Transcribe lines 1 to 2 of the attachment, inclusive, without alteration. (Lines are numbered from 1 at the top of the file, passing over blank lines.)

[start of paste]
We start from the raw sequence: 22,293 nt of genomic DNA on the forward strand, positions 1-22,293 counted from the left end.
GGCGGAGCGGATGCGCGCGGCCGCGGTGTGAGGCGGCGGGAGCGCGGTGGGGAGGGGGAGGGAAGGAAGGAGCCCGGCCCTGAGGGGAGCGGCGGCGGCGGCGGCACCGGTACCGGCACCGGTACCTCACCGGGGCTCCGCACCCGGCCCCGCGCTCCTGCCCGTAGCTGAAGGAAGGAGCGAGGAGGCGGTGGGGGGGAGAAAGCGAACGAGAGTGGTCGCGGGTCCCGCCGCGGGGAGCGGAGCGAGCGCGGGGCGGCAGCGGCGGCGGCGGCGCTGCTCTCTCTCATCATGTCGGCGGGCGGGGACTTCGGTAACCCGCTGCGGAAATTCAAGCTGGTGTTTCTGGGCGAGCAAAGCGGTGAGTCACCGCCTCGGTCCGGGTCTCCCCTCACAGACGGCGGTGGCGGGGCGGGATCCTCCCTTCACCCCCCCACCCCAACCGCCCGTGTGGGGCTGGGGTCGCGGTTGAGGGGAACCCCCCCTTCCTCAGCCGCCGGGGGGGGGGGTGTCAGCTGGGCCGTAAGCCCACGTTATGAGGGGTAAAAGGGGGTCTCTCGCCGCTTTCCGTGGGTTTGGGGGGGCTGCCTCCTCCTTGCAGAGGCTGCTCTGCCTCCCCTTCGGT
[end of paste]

We start from the raw sequence: 22,293 nt of genomic DNA on the forward strand, positions 1-22,293 counted from the left end.
GGCGGAGCGGATGCGCGCGGCCGCGGTGTGAGGCGGCGGGAGCGCGGTGGGGAGGGGGAGGGAAGGAAGGAGCCCGGCCCTGAGGGGAGCGGCGGCGGCGGCGGCACCGGTACCGGCACCGGTACCTCACCGGGGCTCCGCACCCGGCCCCGCGCTCCTGCCCGTAGCTGAAGGAAGGAGCGAGGAGGCGGTGGGGGGGAGAAAGCGAACGAGAGTGGTCGCGGGTCCCGCCGCGGGGAGCGGAGCGAGCGCGGGGCGGCAGCGGCGGCGGCGGCGCTGCTCTCTCTCATCATGTCGGCGGGCGGGGACTTCGGTAACCCGCTGCGGAAATTCAAGCTGGTGTTTCTGGGCGAGCAAAGCGGTGAGTCACCGCCTCGGTCCGGGTCTCCCCTCACAGACGGCGGTGGCGGGGCGGGATCCTCCCTTCACCCCCCCACCCCAACCGCCCGTGTGGGGCTGGGGTCGCGGTTGAGGGGAACCCCCCCTTCCTCAGCCGCCGGGGGGGGGGGTGTCAGCTGGGCCGTAAGCCCACGTTATGAGGGGTAAAAGGGGGTCTCTCGCCGCTTTCCGTGGGTTTGGGGGGGCTGCCTCCTCCTTGCAGAGGCTGCTCTGCCTCCCCTTCGGT